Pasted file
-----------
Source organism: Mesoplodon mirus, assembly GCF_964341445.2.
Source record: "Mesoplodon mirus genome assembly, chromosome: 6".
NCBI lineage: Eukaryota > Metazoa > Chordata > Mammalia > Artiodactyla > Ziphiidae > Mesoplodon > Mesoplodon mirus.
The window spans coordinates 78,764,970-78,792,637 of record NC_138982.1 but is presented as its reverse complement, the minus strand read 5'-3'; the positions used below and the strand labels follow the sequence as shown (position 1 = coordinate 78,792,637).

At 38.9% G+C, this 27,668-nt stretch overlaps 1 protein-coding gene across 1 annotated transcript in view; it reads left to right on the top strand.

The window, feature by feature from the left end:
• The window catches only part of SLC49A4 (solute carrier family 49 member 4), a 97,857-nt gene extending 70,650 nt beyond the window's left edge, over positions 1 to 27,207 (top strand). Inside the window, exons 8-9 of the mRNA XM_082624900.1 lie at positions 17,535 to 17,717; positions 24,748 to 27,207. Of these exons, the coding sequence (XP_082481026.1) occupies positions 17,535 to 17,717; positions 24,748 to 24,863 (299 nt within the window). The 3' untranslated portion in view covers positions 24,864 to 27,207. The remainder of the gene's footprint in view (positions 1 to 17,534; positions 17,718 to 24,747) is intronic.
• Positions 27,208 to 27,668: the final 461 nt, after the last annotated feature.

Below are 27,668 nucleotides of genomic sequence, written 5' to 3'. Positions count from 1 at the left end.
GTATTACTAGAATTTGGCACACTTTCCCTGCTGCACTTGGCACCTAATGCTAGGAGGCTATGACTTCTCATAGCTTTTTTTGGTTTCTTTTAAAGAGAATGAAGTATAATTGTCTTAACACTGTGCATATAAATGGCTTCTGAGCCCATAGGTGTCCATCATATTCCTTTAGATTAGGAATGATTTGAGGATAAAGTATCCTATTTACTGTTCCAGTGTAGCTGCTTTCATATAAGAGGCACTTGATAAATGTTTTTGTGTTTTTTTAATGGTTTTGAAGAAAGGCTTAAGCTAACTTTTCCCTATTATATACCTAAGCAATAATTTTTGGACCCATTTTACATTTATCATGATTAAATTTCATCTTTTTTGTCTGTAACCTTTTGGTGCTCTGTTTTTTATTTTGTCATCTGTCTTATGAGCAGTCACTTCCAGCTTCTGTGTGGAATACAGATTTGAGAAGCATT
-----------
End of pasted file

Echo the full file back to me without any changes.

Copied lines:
Source organism: Mesoplodon mirus, assembly GCF_964341445.2.
Source record: "Mesoplodon mirus genome assembly, chromosome: 6".
NCBI lineage: Eukaryota > Metazoa > Chordata > Mammalia > Artiodactyla > Ziphiidae > Mesoplodon > Mesoplodon mirus.
The window spans coordinates 78,764,970-78,792,637 of record NC_138982.1 but is presented as its reverse complement, the minus strand read 5'-3'; the positions used below and the strand labels follow the sequence as shown (position 1 = coordinate 78,792,637).

At 38.9% G+C, this 27,668-nt stretch overlaps 1 protein-coding gene across 1 annotated transcript in view; it reads left to right on the top strand.

The window, feature by feature from the left end:
• The window catches only part of SLC49A4 (solute carrier family 49 member 4), a 97,857-nt gene extending 70,650 nt beyond the window's left edge, over positions 1 to 27,207 (top strand). Inside the window, exons 8-9 of the mRNA XM_082624900.1 lie at positions 17,535 to 17,717; positions 24,748 to 27,207. Of these exons, the coding sequence (XP_082481026.1) occupies positions 17,535 to 17,717; positions 24,748 to 24,863 (299 nt within the window). The 3' untranslated portion in view covers positions 24,864 to 27,207. The remainder of the gene's footprint in view (positions 1 to 17,534; positions 17,718 to 24,747) is intronic.
• Positions 27,208 to 27,668: the final 461 nt, after the last annotated feature.

Below are 27,668 nucleotides of genomic sequence, written 5' to 3'. Positions count from 1 at the left end.
GTATTACTAGAATTTGGCACACTTTCCCTGCTGCACTTGGCACCTAATGCTAGGAGGCTATGACTTCTCATAGCTTTTTTTGGTTTCTTTTAAAGAGAATGAAGTATAATTGTCTTAACACTGTGCATATAAATGGCTTCTGAGCCCATAGGTGTCCATCATATTCCTTTAGATTAGGAATGATTTGAGGATAAAGTATCCTATTTACTGTTCCAGTGTAGCTGCTTTCATATAAGAGGCACTTGATAAATGTTTTTGTGTTTTTTTAATGGTTTTGAAGAAAGGCTTAAGCTAACTTTTCCCTATTATATACCTAAGCAATAATTTTTGGACCCATTTTACATTTATCATGATTAAATTTCATCTTTTTTGTCTGTAACCTTTTGGTGCTCTGTTTTTTATTTTGTCATCTGTCTTATGAGCAGTCACTTCCAGCTTCTGTGTGGAATACAGATTTGAGAAGCATT